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Heat pumps: the basic functioning
In principle, a heat pump heating system consists of three closed circuits. The first circuit is the heat source system. It takes heat from the environment, i.e. from the air, soil or water. This heat then enters the second circuit: the actual heat pump. It is absorbed by an evaporator filled with a special refrigerant. As the name suggests, evaporation occurs in it. This is caused by the sensitivity of the refrigerant, which reacts to the heat supplied. The steam, which is already warm, rises and enters a compressor. This compresses it, releasing heat.
The compressed hot steam enters the condenser. The next circuit is already connected: the heat distribution and storage system. The water contained in it absorbs the heat, and the gas cools down. It condenses at the same time, i.e. turns back into liquid, and flows back to the evaporator via a valve. As the liquid is under pressure, this valve is designed to reduce the pressure. Meanwhile, the third circuit distributes the heat generated throughout the house.
Types: various different heat pumps are available
There are four widely used types of heat pump that are very similar in terms of their basic functioning. The source of the energy is what makes the difference.
Brine-water heat pumps
Here, the energy comes from the ground, which is why brine-water heat pumps are also called geothermal heat pumps. The pipes of the heat source system wind through the surrounding soil. To protect against frost, the pipes must be placed at least 1.5 meters below ground. In order to provide sufficient heat for a house, the heat source system must cover twice the living area. This means that a lot of underground space is required. Earth probes are an alternative. They take up considerably less space, but require holes at depths of up to 300 meters. This requires a mandatory permit from the relevant canton. Brine-water heat pumps are considered to be very efficient.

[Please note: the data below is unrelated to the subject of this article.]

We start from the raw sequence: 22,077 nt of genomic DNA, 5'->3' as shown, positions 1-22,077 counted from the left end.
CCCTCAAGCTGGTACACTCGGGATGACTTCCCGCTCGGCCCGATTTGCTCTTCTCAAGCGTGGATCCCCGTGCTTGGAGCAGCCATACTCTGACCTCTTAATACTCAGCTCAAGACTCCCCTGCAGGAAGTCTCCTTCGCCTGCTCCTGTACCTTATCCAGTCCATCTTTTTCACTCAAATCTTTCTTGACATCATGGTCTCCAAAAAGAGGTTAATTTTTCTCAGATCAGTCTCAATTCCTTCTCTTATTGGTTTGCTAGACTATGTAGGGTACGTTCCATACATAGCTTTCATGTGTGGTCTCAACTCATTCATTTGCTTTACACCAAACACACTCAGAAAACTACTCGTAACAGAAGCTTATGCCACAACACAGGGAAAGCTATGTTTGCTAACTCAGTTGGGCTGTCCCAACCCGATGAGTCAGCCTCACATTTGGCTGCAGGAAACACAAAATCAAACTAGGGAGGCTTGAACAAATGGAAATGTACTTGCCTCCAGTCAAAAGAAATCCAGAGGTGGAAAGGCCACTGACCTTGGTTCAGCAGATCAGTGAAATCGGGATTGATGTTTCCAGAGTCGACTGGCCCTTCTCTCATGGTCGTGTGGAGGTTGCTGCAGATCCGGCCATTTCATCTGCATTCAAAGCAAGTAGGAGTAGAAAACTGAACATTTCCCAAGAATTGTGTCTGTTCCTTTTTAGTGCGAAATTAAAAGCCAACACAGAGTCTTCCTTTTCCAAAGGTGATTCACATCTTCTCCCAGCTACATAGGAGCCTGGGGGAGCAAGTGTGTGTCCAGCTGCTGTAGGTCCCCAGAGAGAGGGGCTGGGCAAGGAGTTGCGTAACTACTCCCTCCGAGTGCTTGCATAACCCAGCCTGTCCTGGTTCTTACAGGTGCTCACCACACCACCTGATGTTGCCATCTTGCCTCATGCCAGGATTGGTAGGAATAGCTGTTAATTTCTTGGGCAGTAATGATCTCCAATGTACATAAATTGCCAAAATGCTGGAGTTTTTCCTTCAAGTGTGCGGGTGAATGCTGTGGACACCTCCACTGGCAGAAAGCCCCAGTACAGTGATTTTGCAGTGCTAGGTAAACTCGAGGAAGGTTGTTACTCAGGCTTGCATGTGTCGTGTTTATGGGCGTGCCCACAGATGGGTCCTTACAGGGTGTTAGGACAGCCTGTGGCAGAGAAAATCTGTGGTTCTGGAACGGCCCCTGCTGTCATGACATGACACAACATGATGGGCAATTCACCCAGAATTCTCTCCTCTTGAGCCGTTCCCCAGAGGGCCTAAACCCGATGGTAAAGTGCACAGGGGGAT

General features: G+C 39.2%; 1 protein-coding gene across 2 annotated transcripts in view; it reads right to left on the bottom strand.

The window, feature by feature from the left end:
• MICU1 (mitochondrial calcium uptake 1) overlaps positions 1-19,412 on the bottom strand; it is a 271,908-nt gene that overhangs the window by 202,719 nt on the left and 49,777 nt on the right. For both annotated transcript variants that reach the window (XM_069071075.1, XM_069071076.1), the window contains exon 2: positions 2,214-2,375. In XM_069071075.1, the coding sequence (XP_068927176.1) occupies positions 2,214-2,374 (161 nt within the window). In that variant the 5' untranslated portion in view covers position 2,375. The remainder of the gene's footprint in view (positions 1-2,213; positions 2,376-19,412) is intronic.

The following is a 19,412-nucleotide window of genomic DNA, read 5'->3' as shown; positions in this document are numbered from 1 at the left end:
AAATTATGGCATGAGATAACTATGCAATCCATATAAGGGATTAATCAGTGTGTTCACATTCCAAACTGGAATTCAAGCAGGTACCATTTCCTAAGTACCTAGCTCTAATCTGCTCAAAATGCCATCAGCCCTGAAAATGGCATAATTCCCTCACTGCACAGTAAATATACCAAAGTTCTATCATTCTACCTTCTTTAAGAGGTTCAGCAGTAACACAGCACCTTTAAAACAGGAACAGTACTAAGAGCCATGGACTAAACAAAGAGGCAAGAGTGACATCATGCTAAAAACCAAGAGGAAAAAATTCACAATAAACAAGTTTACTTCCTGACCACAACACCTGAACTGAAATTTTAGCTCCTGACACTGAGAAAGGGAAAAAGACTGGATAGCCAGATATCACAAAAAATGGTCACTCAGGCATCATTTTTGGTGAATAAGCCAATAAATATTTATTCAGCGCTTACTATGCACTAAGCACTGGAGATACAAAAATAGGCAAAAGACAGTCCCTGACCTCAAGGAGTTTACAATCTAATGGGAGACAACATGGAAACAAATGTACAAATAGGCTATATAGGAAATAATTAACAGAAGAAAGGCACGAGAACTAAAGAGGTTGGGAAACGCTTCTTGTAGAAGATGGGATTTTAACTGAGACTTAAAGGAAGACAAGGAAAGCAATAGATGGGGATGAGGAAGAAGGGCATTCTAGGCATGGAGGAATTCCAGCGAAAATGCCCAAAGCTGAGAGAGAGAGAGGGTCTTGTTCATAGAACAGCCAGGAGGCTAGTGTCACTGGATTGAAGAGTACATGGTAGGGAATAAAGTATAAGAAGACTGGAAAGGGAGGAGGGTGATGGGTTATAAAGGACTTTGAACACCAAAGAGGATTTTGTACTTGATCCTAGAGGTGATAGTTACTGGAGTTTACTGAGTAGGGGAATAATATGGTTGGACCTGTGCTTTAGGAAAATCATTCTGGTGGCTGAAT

Water-to-water heat pumps
A water-to-water heat pump uses ground water to generate heat. This requires two wells: one to pump the groundwater and one to return it to the ground. Authorization is needed to drill the holes to make the wells. In addition, local regulations regarding water protection must be observed. A water-to-water heat pump is the most efficient out of all the different systems. However, it is possible that the municipality or canton may refuse to allow the system to be put into operation if it has concerns as to whether water protection can be guaranteed.
Air-to-water heat pumps
An air-to-water heat pump does not require any liquid in the heat source system. A fan guides the ambient air directly past the evaporator. This fan can be installed in various locations on the property. Not much space is required, and no authorization is necessary. This system is also considered to be very efficient.
Air-to-air heat pumps
An air-to-air heat pump is a special case. The heating system does not need a refrigerant circuit or a water circuit. Instead, the system draws in fresh ambient air and heats it via a plate heat exchanger using the energy from the used ambient air. However, this principle is only suitable for very well-insulated buildings such as passive houses or houses built according to the Minergie-P standard.
Requirements: it all depends on the environment
Almost all houses are suitable for the installation of a heat pump, except for an air-to-air heat pump. Whether or not a heat pump can actually be used is determined by the environment and the regulations in force in the municipality and the canton. A large plot of land is necessary for a brine-water heat pump. The ground should also be as flat as possible and not contain any rocks. When using an earth probe, it is important to be able to drill to a depth of 40 to 300 meters. It is therefore absolutely essential to carry out a ground check in advance.